Attacks on hunting dogs: the case of wolf–dog interactions in Croatia. Bassi E, Pervan I, Ugarković D, Kavčić K, Maksan MT, Krofel M, Šprem N. European Journal of Wildlife Research. 2021 Feb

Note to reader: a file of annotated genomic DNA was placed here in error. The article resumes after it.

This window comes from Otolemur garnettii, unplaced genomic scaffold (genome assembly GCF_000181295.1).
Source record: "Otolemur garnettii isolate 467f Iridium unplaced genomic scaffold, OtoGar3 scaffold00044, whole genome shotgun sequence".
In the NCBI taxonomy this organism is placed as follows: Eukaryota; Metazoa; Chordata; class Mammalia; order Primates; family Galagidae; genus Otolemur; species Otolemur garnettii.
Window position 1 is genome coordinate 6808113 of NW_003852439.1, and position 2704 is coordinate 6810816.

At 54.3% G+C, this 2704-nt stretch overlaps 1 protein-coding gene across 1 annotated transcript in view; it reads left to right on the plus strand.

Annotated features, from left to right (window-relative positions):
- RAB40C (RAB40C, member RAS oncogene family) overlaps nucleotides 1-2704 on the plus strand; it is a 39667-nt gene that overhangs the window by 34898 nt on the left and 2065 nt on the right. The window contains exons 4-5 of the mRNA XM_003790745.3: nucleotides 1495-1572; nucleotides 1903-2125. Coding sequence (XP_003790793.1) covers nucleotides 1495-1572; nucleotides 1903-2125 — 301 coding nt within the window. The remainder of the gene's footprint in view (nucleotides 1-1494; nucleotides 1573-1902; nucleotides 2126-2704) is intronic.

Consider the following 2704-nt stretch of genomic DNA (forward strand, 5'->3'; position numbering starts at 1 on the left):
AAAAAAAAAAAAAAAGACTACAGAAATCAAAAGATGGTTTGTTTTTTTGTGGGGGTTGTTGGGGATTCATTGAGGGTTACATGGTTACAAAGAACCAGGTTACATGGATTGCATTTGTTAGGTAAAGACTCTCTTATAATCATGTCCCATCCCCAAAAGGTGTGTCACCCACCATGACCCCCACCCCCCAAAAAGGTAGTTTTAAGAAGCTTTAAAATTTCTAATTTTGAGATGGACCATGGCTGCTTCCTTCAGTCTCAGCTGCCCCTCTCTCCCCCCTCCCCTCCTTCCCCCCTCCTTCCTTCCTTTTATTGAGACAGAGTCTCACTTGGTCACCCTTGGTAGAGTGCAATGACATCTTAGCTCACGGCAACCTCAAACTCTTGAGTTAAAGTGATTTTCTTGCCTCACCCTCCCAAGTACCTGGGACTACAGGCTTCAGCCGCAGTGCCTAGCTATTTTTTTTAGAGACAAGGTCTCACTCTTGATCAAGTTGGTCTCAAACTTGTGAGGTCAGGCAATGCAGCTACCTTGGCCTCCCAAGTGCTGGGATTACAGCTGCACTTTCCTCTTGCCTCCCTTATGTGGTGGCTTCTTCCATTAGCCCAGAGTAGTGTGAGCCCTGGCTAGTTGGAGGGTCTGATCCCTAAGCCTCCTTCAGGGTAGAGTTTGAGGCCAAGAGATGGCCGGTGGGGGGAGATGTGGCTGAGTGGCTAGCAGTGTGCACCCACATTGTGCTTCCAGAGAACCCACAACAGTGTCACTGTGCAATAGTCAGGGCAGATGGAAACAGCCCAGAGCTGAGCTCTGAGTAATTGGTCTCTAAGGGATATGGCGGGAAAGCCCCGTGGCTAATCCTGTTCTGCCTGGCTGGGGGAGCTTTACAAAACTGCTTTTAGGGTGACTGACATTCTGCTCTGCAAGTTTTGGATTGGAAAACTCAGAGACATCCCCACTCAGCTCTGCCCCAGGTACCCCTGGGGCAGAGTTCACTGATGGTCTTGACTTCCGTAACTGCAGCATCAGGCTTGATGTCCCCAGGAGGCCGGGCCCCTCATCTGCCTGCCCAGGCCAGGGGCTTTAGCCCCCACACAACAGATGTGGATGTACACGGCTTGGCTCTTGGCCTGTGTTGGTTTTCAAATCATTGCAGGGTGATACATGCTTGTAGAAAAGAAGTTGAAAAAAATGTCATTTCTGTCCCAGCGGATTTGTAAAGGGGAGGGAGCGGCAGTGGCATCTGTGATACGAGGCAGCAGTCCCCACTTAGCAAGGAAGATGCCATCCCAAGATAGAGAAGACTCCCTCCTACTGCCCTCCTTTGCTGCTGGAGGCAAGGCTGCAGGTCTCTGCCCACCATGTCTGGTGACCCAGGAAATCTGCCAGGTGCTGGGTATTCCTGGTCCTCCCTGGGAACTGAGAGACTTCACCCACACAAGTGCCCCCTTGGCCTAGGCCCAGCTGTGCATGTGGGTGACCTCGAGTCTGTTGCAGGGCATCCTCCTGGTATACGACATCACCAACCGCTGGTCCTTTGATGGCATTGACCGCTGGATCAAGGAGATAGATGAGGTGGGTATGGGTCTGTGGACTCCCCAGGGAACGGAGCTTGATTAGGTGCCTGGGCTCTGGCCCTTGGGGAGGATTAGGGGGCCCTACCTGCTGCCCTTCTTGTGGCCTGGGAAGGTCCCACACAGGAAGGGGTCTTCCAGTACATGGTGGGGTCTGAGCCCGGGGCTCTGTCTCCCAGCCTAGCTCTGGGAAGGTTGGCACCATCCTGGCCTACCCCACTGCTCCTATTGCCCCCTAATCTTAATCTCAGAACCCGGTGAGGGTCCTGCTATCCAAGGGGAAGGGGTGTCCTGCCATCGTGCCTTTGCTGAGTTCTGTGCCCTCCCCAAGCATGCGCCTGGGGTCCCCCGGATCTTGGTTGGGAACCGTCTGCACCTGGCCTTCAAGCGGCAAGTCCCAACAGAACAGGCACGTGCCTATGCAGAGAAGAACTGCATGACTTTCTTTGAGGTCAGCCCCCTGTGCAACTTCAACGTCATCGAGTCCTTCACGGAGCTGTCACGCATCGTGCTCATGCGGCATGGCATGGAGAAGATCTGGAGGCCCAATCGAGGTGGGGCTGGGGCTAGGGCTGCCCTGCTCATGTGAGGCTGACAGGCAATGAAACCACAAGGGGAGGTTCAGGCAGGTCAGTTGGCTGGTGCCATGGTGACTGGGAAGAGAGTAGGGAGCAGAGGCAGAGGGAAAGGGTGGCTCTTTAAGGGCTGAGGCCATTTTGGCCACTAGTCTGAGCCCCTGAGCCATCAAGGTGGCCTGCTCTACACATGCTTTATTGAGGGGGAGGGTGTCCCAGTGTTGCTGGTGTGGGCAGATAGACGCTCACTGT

Gray wolf (Canis lupus) populations are expanding across Europe, which leads to an increase in their interactions with people and domestic animals, including dogs. Attacks on hunting dogs are becoming a major cause for conflicts between wolves and hunters in many countries, including Croatia, where this conflict has increased dramatically in recent years. To better understand the conflict and possible causes behind the attacks, we conducted a survey among Croatian hunters to investigate the trends and characteristics of the attacks. A total of 103 hunting dogs were reported as attacked by wolves in 2010–2018 with a significantly increasing trend. The attacks were fatal for 86% of the attacked dogs and among the dogs killed, 96% were at least partly consumed by the wolves. The most frequently attacked dogs were about 3 years old (47%), males (82%), and weighing 10–20 kg (62%) and belonged to scent hounds and related breeds. In respect to the breed, dogs were not attacked randomly, but we observed significant selection for tricolor hound, while Balkan hound, the Istrian hound, and the Posavina hound were avoided according to availability. Majority (64%) of dogs were killed during drive hunts on wild boar and highest frequency of attacks was recorded in the Split–Dalmatia County. More dogs were attacked in counties with more livestock and fewer wild prey, but correlations were not significant. Results suggest that wolves likely perceived dogs as potential prey and indicate some of the potential measures that could be used to mitigate the conflict.

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